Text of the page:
One of the best-understood areas of long term post reproductive health are the changes in bone that occur upon loss of the estrogenic support of skeletal metabolism.
To fully understand this area it is important to be aware of the fact that the skeleton is maintained by a constant process of remodeling with bone being laid down by osteoblasts and resorbed by osteoclasts. The balance of the rates of resorption vs. deposition is affected by many different factors, one of which is estrogen.
An important consideration is the attainment of peak bone mass. Bone density naturally increases during childhood, reaching a peak between 20 and 30 years of age. Males generally achieve a greater peak bone density in comparison to females. After peak bone mass attainment in women there is a steady decline until the menopause, then an accelerated phase of bone loss until 60yrs, followed by further steady declines until death. After the age of 60 in women the likelihood of osteoporotic fractures of the hip and spine increases.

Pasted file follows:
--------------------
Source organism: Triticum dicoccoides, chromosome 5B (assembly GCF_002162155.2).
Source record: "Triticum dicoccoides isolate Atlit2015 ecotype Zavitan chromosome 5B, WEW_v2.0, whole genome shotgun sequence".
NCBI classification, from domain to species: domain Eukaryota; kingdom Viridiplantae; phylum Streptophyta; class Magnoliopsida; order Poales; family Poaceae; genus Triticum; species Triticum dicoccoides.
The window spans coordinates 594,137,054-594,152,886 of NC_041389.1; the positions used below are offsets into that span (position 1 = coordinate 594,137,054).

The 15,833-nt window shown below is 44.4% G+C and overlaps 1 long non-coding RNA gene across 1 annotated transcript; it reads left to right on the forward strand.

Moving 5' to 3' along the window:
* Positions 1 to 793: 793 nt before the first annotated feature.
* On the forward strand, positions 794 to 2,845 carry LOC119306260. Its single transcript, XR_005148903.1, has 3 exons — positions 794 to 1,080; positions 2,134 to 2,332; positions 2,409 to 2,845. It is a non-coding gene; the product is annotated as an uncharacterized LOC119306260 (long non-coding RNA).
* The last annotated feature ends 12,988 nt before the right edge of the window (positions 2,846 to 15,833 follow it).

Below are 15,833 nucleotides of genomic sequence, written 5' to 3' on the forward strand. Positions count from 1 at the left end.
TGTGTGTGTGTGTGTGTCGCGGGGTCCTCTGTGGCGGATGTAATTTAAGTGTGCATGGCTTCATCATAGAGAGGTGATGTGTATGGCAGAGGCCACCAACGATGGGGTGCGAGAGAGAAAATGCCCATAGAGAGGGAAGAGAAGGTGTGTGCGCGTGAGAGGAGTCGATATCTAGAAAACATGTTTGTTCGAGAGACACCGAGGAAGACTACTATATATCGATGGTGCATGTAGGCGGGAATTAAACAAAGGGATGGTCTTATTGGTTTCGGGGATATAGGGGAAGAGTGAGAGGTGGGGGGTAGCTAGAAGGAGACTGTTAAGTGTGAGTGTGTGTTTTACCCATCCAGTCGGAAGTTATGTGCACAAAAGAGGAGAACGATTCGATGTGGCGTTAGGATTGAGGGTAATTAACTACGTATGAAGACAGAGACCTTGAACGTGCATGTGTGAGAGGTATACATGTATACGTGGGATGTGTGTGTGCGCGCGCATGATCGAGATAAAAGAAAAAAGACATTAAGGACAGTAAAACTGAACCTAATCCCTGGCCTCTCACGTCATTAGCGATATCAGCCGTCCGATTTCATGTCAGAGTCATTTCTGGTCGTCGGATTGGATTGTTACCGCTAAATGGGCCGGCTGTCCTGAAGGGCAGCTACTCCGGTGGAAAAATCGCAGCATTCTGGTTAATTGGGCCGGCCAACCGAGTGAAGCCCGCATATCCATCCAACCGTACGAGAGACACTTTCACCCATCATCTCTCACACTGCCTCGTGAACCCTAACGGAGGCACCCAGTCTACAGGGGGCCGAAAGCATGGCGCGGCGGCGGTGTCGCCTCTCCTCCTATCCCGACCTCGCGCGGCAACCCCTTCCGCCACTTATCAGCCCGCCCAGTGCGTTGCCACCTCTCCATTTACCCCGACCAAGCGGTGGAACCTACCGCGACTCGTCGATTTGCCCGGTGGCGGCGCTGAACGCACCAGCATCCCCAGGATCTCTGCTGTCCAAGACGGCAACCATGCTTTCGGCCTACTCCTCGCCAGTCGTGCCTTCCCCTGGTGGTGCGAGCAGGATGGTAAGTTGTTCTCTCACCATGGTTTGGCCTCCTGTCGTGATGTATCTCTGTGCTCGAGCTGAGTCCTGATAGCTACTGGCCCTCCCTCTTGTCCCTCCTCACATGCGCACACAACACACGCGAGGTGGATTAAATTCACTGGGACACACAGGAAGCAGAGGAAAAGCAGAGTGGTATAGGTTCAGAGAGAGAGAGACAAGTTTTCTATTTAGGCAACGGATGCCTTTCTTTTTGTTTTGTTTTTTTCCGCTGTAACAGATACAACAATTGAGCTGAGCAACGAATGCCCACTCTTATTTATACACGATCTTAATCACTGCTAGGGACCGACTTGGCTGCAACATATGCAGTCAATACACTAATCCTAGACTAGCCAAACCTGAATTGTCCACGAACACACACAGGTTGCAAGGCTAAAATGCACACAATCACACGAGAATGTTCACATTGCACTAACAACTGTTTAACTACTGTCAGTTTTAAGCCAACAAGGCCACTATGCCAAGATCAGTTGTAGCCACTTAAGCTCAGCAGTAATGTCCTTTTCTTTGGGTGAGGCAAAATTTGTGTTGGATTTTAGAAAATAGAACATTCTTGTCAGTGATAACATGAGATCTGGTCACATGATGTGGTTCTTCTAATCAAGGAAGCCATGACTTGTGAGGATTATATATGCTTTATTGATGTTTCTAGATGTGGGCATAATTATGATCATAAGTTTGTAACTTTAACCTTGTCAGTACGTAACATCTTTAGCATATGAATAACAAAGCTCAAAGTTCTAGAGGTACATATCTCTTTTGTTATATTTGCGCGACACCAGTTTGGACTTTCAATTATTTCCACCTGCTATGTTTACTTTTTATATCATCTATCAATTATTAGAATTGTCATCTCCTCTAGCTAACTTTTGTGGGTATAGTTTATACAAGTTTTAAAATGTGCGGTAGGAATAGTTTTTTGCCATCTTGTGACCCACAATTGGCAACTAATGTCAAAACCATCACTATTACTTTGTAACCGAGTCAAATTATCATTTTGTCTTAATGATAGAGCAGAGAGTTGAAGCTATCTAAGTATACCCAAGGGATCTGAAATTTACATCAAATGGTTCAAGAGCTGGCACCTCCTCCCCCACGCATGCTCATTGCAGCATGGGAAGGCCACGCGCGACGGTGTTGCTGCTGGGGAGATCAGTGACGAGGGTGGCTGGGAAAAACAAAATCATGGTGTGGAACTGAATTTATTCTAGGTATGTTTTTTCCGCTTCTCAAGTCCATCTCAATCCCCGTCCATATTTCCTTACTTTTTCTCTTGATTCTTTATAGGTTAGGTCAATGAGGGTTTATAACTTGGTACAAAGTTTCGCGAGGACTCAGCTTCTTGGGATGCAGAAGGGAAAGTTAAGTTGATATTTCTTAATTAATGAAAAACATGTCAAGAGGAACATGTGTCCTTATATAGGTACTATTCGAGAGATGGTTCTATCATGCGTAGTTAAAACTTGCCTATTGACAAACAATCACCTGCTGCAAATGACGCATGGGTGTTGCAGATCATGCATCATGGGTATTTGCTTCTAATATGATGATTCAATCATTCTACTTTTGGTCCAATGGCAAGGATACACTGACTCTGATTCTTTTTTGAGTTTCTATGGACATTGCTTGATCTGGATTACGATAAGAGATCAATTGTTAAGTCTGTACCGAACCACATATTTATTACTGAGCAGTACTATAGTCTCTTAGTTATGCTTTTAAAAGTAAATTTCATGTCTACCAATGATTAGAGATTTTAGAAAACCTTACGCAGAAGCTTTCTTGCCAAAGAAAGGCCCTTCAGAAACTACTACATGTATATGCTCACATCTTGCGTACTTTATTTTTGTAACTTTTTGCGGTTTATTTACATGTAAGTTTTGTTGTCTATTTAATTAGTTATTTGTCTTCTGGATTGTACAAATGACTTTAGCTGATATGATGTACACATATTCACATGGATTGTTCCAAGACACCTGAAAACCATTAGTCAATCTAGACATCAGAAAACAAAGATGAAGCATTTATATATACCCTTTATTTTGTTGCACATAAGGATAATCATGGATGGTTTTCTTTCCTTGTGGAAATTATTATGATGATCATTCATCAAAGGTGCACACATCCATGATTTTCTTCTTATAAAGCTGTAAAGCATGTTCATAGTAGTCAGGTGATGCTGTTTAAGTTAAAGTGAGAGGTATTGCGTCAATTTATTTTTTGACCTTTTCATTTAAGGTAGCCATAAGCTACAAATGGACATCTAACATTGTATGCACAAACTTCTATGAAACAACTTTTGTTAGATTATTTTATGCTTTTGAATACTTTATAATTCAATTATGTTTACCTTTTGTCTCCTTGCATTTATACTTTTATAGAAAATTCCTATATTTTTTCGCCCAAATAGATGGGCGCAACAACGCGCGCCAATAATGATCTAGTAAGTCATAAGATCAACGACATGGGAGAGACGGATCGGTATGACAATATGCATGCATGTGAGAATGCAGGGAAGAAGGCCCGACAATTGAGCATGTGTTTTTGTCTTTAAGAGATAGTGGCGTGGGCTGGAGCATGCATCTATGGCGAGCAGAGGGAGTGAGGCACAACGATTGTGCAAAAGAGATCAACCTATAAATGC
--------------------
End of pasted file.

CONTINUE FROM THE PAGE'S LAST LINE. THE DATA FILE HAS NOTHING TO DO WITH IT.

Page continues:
Osteoporosis is defined as ‘a skeletal disorder characterized by compromised bone strength predisposing to an increased risk of fracture’. It is more frequent in women than men to an approximate ratio of 4:1. The likelihood of a person developing osteoporosis is influenced by several factors, including:
- Family history of osteoporosis or hip fracture
- Long term steroid use
- Premature ovarian insufficiency and hypogonadism
- Medical treatment of gynaecological conditions with induced menopause
- Disorders of thyroid and parathyroid metabolism
- Disorders of gut absorption, malnutrition, liver disease
The risk of development of fracture according to various risk factors can be calculated using the freely available FRAX tool.